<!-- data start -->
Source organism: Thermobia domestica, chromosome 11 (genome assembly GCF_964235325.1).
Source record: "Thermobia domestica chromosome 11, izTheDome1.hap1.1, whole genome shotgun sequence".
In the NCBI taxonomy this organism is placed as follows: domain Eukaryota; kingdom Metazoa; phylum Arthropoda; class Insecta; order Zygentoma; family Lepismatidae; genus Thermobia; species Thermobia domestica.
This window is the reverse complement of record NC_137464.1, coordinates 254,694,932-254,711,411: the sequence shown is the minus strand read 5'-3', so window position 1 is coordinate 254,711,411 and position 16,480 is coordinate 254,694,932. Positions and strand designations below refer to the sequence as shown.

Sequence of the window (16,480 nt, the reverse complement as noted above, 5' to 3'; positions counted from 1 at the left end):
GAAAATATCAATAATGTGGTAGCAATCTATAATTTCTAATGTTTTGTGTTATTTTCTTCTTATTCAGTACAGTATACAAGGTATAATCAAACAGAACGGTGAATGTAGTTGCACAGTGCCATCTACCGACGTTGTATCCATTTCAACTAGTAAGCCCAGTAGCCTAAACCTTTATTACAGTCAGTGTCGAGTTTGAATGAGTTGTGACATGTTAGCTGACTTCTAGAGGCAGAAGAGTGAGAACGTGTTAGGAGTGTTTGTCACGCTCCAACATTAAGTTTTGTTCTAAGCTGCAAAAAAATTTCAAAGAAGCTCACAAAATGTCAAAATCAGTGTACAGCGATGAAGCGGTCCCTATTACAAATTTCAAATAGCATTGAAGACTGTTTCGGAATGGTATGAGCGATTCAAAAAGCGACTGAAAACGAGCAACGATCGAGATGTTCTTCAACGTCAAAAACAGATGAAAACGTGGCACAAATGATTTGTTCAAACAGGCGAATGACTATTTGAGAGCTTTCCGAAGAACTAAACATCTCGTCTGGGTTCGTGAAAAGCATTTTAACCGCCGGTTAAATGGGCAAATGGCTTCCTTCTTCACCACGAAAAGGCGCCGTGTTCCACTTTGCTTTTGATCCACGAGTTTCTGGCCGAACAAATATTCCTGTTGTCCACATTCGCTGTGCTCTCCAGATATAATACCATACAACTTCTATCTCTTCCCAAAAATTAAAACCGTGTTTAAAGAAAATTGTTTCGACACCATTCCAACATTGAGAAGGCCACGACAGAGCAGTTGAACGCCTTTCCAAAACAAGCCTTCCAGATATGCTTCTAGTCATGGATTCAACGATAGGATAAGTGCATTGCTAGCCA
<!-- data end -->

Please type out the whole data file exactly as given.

Source organism: Thermobia domestica, chromosome 11 (genome assembly GCF_964235325.1).
Source record: "Thermobia domestica chromosome 11, izTheDome1.hap1.1, whole genome shotgun sequence".
In the NCBI taxonomy this organism is placed as follows: domain Eukaryota; kingdom Metazoa; phylum Arthropoda; class Insecta; order Zygentoma; family Lepismatidae; genus Thermobia; species Thermobia domestica.
This window is the reverse complement of record NC_137464.1, coordinates 254,694,932-254,711,411: the sequence shown is the minus strand read 5'-3', so window position 1 is coordinate 254,711,411 and position 16,480 is coordinate 254,694,932. Positions and strand designations below refer to the sequence as shown.

Sequence of the window (16,480 nt, the reverse complement as noted above, 5' to 3'; positions counted from 1 at the left end):
GAAAATATCAATAATGTGGTAGCAATCTATAATTTCTAATGTTTTGTGTTATTTTCTTCTTATTCAGTACAGTATACAAGGTATAATCAAACAGAACGGTGAATGTAGTTGCACAGTGCCATCTACCGACGTTGTATCCATTTCAACTAGTAAGCCCAGTAGCCTAAACCTTTATTACAGTCAGTGTCGAGTTTGAATGAGTTGTGACATGTTAGCTGACTTCTAGAGGCAGAAGAGTGAGAACGTGTTAGGAGTGTTTGTCACGCTCCAACATTAAGTTTTGTTCTAAGCTGCAAAAAAATTTCAAAGAAGCTCACAAAATGTCAAAATCAGTGTACAGCGATGAAGCGGTCCCTATTACAAATTTCAAATAGCATTGAAGACTGTTTCGGAATGGTATGAGCGATTCAAAAAGCGACTGAAAACGAGCAACGATCGAGATGTTCTTCAACGTCAAAAACAGATGAAAACGTGGCACAAATGATTTGTTCAAACAGGCGAATGACTATTTGAGAGCTTTCCGAAGAACTAAACATCTCGTCTGGGTTCGTGAAAAGCATTTTAACCGCCGGTTAAATGGGCAAATGGCTTCCTTCTTCACCACGAAAAGGCGCCGTGTTCCACTTTGCTTTTGATCCACGAGTTTCTGGCCGAACAAATATTCCTGTTGTCCACATTCGCTGTGCTCTCCAGATATAATACCATACAACTTCTATCTCTTCCCAAAAATTAAAACCGTGTTTAAAGAAAATTGTTTCGACACCATTCCAACATTGAGAAGGCCACGACAGAGCAGTTGAACGCCTTTCCAAAACAAGCCTTCCAGATATGCTTCTAGTCATGGATTCAACGATAGGATAAGTGCATTGCTAGCCA